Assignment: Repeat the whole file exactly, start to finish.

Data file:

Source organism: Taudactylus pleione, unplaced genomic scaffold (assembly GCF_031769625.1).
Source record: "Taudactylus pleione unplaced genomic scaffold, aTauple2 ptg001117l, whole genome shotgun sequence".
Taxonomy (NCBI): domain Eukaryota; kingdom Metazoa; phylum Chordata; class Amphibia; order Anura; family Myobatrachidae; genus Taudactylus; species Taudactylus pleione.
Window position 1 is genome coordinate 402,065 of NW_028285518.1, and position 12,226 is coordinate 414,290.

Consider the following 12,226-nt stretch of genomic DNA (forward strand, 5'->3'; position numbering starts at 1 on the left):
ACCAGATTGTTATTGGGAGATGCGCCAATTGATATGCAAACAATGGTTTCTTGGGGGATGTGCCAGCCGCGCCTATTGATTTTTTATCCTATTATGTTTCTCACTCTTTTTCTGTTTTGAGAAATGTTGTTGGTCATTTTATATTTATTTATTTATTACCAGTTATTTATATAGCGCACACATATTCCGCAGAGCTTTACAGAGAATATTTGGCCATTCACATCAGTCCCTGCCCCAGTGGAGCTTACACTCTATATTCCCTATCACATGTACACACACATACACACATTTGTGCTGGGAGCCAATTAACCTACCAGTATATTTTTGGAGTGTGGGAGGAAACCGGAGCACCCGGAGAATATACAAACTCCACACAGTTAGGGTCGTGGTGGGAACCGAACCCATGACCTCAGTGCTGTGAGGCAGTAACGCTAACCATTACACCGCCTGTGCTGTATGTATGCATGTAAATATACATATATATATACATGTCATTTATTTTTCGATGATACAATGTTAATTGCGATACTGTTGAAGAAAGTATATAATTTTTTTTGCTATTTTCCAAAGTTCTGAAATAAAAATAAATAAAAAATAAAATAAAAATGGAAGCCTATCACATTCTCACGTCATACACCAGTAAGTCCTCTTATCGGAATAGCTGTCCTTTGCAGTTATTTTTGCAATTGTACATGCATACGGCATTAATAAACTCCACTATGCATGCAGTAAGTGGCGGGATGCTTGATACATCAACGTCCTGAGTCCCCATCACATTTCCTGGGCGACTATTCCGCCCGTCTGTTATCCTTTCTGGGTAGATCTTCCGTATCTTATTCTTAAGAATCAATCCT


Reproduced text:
Source organism: Taudactylus pleione, unplaced genomic scaffold (assembly GCF_031769625.1).
Source record: "Taudactylus pleione unplaced genomic scaffold, aTauple2 ptg001117l, whole genome shotgun sequence".
Taxonomy (NCBI): domain Eukaryota; kingdom Metazoa; phylum Chordata; class Amphibia; order Anura; family Myobatrachidae; genus Taudactylus; species Taudactylus pleione.
Window position 1 is genome coordinate 402,065 of NW_028285518.1, and position 12,226 is coordinate 414,290.

Consider the following 12,226-nt stretch of genomic DNA (forward strand, 5'->3'; position numbering starts at 1 on the left):
ACCAGATTGTTATTGGGAGATGCGCCAATTGATATGCAAACAATGGTTTCTTGGGGGATGTGCCAGCCGCGCCTATTGATTTTTTATCCTATTATGTTTCTCACTCTTTTTCTGTTTTGAGAAATGTTGTTGGTCATTTTATATTTATTTATTTATTACCAGTTATTTATATAGCGCACACATATTCCGCAGAGCTTTACAGAGAATATTTGGCCATTCACATCAGTCCCTGCCCCAGTGGAGCTTACACTCTATATTCCCTATCACATGTACACACACATACACACATTTGTGCTGGGAGCCAATTAACCTACCAGTATATTTTTGGAGTGTGGGAGGAAACCGGAGCACCCGGAGAATATACAAACTCCACACAGTTAGGGTCGTGGTGGGAACCGAACCCATGACCTCAGTGCTGTGAGGCAGTAACGCTAACCATTACACCGCCTGTGCTGTATGTATGCATGTAAATATACATATATATATACATGTCATTTATTTTTCGATGATACAATGTTAATTGCGATACTGTTGAAGAAAGTATATAATTTTTTTTGCTATTTTCCAAAGTTCTGAAATAAAAATAAATAAAAAATAAAATAAAAATGGAAGCCTATCACATTCTCACGTCATACACCAGTAAGTCCTCTTATCGGAATAGCTGTCCTTTGCAGTTATTTTTGCAATTGTACATGCATACGGCATTAATAAACTCCACTATGCATGCAGTAAGTGGCGGGATGCTTGATACATCAACGTCCTGAGTCCCCATCACATTTCCTGGGCGACTATTCCGCCCGTCTGTTATCCTTTCTGGGTAGATCTTCCGTATCTTATTCTTAAGAATCAATCCT